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Bud the parrot slims down after crisps ban

The Amazon green parrot was said to be able to detect a packet of crisps being opened from four miles away.

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Bud the parrot was so overweight she would fall to the ground when she tried to fly (RSPCA/PA)

Bud the parrot was so overweight she would fall to the ground when she tried to fly (RSPCA/PA)

Bud the parrot was so overweight she would fall to the ground when she tried to fly (RSPCA/PA)

A crisps-obsessed parrot who was so overweight that she used to drop to the ground when she tried to fly has slimmed down after her new owners put her on a strict diet.

Amazon green parrot Bud was said to be able to detect a packet of crisps being opened from four miles away, according to Chloe Shorten, who adopted the 22-year-old bird last year.

She said she banned crisps from their house and Bud’s weight soon came down from 1lb 6oz (620g) to a healthy 14oz (400g).

Bud arrived at the RSPCA’s Mid Norfolk and North Suffolk branch in March last year when her previous owners could no longer take care of her.

Mrs Shorten, 27, who works at the branch, and her husband Jason initially fostered Bud once lockdown hit, and then decided to give her a permanent home with them in Norfolk.

“Bud arrived just a few days before lockdown hit as she’d become too much for her owners and they could no longer take care of her,” said animal welfare manager Mrs Shorten.

“Parrots are incredibly intelligent birds and need quite specialist care – and we certainly had our hands full when she arrived!

“She was also extremely overweight, weighing in at a hefty 620g – more than 200g heavier than she should have been.

“While it’s tricky to tell from looking when a parrot is overweight, you could tell when she tried to fly – she would literally drop to the floor.

“She has the hearing of a bat and can detect a packet of crisps being opened from four miles away so it’s no surprise she was overweight.

“Crisps were strictly banned from our house so she couldn’t get hold of any!

She likes to make an appearance on video calls, which always surprises people, and she also sometimes wolf-whistles at peopleBud's owner, Chloe Shorten

“But, thankfully, she quickly lost the weight and she’s now much happier as a result.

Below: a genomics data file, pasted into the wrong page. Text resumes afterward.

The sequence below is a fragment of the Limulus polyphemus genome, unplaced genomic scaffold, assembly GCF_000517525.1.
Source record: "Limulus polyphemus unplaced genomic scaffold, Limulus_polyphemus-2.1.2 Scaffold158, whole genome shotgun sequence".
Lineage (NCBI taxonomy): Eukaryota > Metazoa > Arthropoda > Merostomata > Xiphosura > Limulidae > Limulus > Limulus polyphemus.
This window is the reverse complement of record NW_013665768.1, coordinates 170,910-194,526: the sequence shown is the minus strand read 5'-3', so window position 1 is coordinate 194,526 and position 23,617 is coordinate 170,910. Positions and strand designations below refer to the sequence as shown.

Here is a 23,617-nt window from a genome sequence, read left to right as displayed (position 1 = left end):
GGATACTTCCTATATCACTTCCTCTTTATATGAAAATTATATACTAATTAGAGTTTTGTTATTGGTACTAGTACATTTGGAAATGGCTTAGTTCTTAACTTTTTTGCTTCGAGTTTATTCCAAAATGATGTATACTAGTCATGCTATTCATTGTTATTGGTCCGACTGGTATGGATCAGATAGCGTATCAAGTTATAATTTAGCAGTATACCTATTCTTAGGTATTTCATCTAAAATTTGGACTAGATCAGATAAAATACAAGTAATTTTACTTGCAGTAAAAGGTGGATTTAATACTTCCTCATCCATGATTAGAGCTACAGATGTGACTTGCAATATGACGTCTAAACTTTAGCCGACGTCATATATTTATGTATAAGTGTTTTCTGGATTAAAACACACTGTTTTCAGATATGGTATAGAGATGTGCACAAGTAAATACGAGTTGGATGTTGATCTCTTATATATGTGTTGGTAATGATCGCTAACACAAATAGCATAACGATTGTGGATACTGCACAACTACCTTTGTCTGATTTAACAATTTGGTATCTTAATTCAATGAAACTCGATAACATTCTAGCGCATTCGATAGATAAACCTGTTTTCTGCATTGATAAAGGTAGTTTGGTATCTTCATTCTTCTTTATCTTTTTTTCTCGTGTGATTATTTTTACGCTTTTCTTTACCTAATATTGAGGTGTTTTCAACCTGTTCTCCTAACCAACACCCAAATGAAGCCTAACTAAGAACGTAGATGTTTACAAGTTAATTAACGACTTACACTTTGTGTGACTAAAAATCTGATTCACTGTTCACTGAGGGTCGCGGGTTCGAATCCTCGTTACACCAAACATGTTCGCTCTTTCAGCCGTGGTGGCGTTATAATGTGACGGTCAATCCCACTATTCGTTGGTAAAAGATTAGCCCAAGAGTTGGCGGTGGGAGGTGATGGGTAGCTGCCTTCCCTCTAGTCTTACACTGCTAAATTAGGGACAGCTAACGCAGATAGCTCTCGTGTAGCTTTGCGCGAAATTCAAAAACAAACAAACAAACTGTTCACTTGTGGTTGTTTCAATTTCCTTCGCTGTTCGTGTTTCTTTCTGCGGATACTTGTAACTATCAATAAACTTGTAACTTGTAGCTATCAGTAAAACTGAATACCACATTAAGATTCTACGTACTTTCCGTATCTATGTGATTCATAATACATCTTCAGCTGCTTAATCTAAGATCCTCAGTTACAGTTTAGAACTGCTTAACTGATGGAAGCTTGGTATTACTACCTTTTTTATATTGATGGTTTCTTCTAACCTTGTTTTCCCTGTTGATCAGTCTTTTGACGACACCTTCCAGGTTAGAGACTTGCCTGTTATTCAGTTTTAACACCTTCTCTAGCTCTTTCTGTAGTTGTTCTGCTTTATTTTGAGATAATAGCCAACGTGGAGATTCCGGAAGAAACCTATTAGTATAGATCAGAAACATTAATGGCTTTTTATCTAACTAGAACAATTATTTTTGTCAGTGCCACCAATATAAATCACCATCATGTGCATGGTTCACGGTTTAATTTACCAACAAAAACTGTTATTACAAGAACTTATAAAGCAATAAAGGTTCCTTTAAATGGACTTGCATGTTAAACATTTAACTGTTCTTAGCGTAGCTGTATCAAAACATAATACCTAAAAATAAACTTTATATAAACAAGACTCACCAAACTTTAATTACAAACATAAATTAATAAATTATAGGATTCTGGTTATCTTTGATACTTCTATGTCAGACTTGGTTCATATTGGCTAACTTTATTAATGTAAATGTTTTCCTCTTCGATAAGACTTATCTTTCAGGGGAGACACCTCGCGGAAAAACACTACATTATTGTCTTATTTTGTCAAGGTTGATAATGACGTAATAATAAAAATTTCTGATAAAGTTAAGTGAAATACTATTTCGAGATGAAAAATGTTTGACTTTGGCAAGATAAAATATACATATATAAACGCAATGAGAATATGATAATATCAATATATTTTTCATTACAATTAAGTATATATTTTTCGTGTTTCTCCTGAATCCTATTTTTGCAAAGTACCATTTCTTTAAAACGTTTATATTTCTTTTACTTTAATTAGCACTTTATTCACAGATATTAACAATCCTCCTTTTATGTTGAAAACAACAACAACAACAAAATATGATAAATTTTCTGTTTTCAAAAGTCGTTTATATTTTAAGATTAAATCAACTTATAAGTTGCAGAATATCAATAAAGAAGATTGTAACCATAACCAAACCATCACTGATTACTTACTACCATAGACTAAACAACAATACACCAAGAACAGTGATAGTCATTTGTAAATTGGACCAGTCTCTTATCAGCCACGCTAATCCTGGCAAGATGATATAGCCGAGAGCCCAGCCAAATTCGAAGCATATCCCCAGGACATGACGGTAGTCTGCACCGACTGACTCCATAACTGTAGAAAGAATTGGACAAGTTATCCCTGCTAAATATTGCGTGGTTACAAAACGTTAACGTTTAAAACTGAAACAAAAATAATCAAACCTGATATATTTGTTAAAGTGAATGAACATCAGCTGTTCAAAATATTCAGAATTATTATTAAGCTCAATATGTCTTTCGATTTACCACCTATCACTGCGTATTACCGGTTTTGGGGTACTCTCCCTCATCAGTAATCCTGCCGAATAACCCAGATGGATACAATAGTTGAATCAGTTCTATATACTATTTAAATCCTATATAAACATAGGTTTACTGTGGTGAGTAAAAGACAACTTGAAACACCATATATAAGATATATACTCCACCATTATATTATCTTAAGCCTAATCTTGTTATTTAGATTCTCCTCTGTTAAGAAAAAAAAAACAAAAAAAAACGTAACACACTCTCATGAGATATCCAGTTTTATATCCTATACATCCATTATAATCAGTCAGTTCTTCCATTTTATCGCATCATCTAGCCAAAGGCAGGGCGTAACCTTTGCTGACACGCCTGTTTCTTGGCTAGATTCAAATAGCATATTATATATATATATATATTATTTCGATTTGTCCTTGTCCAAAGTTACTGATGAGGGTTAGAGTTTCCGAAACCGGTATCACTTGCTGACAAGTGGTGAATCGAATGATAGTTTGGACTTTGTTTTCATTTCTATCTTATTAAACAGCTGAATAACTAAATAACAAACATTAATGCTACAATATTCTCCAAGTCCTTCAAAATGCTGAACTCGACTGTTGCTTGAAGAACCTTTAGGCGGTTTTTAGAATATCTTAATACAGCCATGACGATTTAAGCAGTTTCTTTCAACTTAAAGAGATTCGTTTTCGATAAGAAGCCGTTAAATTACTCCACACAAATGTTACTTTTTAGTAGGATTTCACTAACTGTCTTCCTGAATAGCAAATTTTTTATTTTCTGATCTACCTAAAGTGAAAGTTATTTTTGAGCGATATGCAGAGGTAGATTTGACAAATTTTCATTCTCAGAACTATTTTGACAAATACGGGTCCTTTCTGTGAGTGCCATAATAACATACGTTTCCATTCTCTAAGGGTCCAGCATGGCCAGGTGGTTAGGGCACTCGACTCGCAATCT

“She’s loving life and can fly again. It’s great to see her soaring around the house.”

Bud is “really chatty” and welcomes people to the room with a loud “Hellooooo”, Mrs Shorten said.

“She is such a funny character and she brightens our days, particularly during this difficult time as she loves to sing.

“She loves my husband and likes to serenade him with her rendition of the Addams Family theme tune!

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Crisps-obsessed Amazon green parrot Bud was so overweight that she struggled to fly (RSPCA/PA)

Crisps-obsessed Amazon green parrot Bud was so overweight that she struggled to fly (RSPCA/PA)

PA

Crisps-obsessed Amazon green parrot Bud was so overweight that she struggled to fly (RSPCA/PA)

“She likes to confuse any delivery drivers or neighbours who come to the front door by shouting ‘Bye!’ halfway through the conversation. I’m sure they must think we have a really rude child or relative inside trying to get rid of them.

“She likes to make an appearance on video calls, which always surprises people, and she also sometimes wolf-whistles at people so that can take some explaining when I’m on a work call!

“She’s learned how to laugh and often chuckles when my husband bangs his head or if someone says something funny; it’s amazing how she can react as if on cue.”

Mrs Shorten, who also has three dogs and three cats, went on: “Parrots aren’t for the faint-hearted.

“They’re a lot of work and live for a long time so it’s incredibly important that people do their research before taking one on.

“They are, however, great fun and incredibly rewarding.

“We feel very lucky that we can give her a forever home and we’ll hopefully have many more years with her and her hilarious antics.”

PA


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